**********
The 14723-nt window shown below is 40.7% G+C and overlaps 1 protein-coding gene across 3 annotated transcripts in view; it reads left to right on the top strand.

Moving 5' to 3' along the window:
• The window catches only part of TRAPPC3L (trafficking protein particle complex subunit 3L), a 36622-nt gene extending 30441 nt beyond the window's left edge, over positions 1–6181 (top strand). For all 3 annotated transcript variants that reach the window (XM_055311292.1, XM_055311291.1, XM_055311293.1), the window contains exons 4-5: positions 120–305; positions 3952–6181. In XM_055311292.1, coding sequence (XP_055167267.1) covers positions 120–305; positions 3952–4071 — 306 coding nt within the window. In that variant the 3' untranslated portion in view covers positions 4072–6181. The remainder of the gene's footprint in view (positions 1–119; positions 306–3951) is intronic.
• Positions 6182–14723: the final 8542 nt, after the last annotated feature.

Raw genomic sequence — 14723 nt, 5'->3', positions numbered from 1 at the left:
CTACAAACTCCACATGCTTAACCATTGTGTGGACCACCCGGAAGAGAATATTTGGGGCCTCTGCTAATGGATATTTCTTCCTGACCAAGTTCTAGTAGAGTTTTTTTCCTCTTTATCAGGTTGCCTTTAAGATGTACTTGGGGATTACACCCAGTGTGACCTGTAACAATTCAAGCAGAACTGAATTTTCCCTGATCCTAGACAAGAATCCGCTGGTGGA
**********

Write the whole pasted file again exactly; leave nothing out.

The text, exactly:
The 14723-nt window shown below is 40.7% G+C and overlaps 1 protein-coding gene across 3 annotated transcripts in view; it reads left to right on the top strand.

Moving 5' to 3' along the window:
• The window catches only part of TRAPPC3L (trafficking protein particle complex subunit 3L), a 36622-nt gene extending 30441 nt beyond the window's left edge, over positions 1–6181 (top strand). For all 3 annotated transcript variants that reach the window (XM_055311292.1, XM_055311291.1, XM_055311293.1), the window contains exons 4-5: positions 120–305; positions 3952–6181. In XM_055311292.1, coding sequence (XP_055167267.1) covers positions 120–305; positions 3952–4071 — 306 coding nt within the window. In that variant the 3' untranslated portion in view covers positions 4072–6181. The remainder of the gene's footprint in view (positions 1–119; positions 306–3951) is intronic.
• Positions 6182–14723: the final 8542 nt, after the last annotated feature.

Raw genomic sequence — 14723 nt, 5'->3', positions numbered from 1 at the left:
CTACAAACTCCACATGCTTAACCATTGTGTGGACCACCCGGAAGAGAATATTTGGGGCCTCTGCTAATGGATATTTCTTCCTGACCAAGTTCTAGTAGAGTTTTTTTCCTCTTTATCAGGTTGCCTTTAAGATGTACTTGGGGATTACACCCAGTGTGACCTGTAACAATTCAAGCAGAACTGAATTTTCCCTGATCCTAGACAAGAATCCGCTGGTGGA